We reach out to collaborators, obtain feedback from colleagues, and network at scientific meetings when we hope to increase our research output; similarly, we must interact with others if we hope to improve our cultural competence and educate ourselves to become anti-racist14,15. In our case, we were fortunate to have an existing community that was formed from our common postdoctoral funding, awarded from the same institution in the same year. As a diverse community of scientists, we recognized that, while we felt sensitive to racial injustices, we still had much to learn. Building on this cohort model, we took the initiative to become anti-racist and to become better people, and thus better scientists, educators, and colleagues.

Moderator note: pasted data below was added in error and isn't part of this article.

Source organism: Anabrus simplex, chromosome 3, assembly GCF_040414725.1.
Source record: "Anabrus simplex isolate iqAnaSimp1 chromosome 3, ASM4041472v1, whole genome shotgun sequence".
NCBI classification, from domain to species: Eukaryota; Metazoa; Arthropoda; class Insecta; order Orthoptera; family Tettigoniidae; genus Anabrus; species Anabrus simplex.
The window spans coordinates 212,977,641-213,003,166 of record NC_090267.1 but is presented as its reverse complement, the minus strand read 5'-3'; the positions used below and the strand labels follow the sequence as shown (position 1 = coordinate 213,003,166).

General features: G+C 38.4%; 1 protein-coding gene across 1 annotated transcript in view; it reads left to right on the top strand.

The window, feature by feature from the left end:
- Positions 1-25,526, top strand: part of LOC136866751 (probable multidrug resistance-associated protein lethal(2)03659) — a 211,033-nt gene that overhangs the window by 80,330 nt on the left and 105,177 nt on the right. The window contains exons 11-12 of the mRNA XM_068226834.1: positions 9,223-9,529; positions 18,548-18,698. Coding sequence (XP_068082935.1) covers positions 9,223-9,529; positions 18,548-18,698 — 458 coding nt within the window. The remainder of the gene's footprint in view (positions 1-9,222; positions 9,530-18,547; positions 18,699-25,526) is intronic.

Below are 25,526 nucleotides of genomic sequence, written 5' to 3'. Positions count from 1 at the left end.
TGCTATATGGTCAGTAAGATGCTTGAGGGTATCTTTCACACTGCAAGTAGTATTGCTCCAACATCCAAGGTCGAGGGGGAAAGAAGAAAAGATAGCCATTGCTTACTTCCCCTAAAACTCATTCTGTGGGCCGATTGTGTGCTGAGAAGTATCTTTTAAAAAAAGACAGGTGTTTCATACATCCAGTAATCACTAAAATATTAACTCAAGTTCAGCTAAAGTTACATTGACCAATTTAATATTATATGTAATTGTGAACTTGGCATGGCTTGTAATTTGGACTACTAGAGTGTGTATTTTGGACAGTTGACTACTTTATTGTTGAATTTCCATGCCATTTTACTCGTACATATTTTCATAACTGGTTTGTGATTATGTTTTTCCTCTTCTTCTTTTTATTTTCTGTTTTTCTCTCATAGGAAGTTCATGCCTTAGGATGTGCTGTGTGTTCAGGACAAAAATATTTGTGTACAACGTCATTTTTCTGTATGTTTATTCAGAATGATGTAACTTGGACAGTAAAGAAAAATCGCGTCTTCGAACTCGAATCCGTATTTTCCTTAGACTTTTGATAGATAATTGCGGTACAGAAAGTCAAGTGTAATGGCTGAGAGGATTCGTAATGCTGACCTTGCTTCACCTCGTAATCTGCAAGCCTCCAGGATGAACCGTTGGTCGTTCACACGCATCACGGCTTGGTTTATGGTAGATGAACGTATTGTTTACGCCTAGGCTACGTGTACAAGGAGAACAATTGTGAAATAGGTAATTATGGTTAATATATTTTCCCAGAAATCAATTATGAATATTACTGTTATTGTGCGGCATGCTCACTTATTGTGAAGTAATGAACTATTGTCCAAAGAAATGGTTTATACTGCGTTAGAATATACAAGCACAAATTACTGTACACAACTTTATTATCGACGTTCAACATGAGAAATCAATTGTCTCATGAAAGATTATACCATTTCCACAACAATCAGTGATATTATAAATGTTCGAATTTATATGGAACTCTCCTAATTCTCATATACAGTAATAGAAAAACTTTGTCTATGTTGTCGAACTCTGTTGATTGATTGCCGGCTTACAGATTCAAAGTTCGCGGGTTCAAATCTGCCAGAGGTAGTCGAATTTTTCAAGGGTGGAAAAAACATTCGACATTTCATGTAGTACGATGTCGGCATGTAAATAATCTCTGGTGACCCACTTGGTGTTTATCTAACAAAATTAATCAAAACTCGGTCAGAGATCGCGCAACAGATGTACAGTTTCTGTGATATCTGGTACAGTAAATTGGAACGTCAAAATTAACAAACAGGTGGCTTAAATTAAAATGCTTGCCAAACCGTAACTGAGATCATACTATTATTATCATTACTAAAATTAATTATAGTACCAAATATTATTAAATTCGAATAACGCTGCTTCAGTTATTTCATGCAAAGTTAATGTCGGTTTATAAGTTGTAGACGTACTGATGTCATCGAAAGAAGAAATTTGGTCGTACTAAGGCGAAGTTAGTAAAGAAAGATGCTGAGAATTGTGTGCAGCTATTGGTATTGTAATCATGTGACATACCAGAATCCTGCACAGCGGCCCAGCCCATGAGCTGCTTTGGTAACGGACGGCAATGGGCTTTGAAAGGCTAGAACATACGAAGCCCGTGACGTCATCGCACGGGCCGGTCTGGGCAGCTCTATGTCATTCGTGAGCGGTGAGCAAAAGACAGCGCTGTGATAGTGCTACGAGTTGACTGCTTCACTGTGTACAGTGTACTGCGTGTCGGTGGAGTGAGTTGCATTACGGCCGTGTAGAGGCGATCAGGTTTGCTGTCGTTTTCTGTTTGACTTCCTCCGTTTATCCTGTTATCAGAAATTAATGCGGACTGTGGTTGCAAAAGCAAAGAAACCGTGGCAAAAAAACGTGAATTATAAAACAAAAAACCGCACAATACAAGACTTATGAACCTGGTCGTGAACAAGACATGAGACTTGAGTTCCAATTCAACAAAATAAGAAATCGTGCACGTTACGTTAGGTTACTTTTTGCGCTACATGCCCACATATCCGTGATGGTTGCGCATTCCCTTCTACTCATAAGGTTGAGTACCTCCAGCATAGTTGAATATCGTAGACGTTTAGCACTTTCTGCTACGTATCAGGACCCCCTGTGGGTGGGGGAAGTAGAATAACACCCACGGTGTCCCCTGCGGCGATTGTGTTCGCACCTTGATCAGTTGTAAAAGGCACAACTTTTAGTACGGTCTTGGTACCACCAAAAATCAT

The successful outcomes of our initiative can be directly attributed to the community we created in our cohort. While we were sorted into our cohort because of the NIH IRACDA program, we are surrounded by various communities. A community can be formed within a department, a lab, or a professional organization. When diversity exists within these communities, it is a strength. Diversity can come from one’s race, ethnicity, gender, disability, national origin, age, health status, religion, sexual orientation, gender identity, gender expression, socio-economic standing, immigration status, or family background. Depending on your situation, your community may not be diverse in some of these areas, but how these categorizations intersect for the members of your community will inform diverse perspectives and lead to better outcomes. Moreover, it is not necessary to have all aspects of identity to build empathy towards people underrepresented in academia. It is important to consider discussing what identities may be missing from your community to generate further discussion.
Have a collective conversation